Starting up Thunderbird, you should now see all you mail and settings.

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16 Responses to Migrating Thunderbird mail and settings from Windows to Linux

  1. jc says:

    Just did the exact same thing moving towards Ubuntu 6.10 and it seems to be working great. There were several file path references to update in that file though.

    The only issue I might worry about in the future is those folder paths with spaces in the folder name that got moved over from windows. I left them as is in the prefs.js file.

    Thanks for the tip.

  2. Glad to hear you found the tip useful.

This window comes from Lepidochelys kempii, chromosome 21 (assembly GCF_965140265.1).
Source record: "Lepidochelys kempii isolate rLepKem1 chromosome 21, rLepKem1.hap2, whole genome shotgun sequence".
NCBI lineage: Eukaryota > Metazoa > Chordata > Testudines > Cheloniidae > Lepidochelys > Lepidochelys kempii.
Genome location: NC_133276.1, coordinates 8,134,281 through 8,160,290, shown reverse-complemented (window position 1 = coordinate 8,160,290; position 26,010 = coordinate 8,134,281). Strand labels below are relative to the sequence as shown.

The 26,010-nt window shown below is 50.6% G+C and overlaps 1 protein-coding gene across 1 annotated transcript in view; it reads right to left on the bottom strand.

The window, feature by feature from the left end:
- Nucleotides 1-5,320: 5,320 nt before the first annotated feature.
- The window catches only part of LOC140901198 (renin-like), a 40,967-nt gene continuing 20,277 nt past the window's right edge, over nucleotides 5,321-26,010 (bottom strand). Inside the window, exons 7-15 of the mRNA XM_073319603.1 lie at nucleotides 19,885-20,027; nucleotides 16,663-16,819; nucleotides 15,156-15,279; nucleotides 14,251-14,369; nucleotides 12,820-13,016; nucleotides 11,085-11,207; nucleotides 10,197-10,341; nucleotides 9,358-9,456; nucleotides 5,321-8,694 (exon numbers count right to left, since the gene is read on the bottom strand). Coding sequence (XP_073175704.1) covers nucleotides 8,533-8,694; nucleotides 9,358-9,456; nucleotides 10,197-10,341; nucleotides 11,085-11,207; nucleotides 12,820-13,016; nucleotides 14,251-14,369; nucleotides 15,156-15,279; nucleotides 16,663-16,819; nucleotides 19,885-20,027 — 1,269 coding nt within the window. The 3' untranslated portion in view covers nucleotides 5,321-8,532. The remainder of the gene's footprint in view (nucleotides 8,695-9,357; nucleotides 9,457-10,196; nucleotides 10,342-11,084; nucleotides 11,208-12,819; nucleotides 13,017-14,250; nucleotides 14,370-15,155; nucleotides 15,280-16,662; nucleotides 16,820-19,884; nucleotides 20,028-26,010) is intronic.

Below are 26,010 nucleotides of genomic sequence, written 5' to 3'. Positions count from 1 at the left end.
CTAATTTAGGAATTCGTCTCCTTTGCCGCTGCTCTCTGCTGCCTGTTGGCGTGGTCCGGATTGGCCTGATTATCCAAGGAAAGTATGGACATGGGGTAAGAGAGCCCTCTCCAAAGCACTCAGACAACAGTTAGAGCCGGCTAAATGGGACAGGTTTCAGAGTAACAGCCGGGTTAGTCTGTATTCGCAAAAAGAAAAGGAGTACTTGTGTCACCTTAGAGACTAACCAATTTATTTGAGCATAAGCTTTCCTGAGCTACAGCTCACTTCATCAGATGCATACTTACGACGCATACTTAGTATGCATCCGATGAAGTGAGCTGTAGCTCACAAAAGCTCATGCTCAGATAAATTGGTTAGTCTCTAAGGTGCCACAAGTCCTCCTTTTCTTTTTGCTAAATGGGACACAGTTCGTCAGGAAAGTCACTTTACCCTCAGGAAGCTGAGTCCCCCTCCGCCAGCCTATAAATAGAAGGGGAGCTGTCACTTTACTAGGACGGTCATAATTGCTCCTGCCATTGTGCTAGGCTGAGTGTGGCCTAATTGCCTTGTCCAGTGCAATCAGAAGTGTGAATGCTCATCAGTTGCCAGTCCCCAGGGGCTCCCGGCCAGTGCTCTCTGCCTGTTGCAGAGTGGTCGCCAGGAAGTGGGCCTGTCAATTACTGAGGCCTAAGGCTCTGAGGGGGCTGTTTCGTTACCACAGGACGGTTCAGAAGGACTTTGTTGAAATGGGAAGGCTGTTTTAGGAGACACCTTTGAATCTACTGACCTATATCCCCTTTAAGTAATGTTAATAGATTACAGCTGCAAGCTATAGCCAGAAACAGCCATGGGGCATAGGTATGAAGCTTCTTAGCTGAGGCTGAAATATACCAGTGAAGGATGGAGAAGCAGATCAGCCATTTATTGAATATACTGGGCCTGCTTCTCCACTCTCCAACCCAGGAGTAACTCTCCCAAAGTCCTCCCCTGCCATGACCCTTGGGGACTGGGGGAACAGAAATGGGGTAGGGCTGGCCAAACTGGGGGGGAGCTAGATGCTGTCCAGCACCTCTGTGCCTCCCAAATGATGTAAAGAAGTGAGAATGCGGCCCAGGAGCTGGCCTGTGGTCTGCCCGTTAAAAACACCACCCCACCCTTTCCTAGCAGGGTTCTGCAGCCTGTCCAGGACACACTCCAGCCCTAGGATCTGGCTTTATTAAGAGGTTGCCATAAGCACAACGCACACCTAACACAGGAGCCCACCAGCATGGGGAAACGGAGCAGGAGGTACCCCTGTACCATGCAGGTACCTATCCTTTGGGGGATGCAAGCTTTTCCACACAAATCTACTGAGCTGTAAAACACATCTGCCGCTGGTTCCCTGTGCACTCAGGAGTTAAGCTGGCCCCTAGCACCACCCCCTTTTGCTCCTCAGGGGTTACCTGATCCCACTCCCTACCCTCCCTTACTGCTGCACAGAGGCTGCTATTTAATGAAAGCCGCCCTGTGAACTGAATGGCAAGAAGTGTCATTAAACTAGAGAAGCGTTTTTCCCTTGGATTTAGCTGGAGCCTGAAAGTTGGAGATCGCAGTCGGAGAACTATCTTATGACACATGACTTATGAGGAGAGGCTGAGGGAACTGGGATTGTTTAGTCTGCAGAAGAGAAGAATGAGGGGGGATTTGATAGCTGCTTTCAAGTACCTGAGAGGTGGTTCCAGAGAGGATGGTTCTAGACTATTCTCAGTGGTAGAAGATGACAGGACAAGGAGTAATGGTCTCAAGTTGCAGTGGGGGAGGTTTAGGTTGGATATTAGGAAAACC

I am still using this setup and it works great.

    The only slightly annoying thing I have noticed, is that sometimes when I switch between Linux and Windows, Thunderbird will need to rebuild indexes for my folders. Also, when that happens, the inbox will sometimes appear empty. Usually, after clicking back and forth on some of the folders, everything is back to normal. Not quite sure why this happens. I do not have any spaces in the path to the folders.

  3. Linux Newbie in Green Bay says:

    Thank you very much for this how-to! I’m migrating to Ubuntu 6.06 LTS, and your procedure worked like a charm. It almost seemed too easy; I was done in just a few minutes.

    Thanks for the help.

    – Curt

  4. Jon says:

    Thanks for the article. Just installed xubuntu 6.06 on an old 733MHz machine and migrated my Windows XP Thunderbird profile over to it, so far so good.

    Cheers!

    Jon

  5. Natasha says: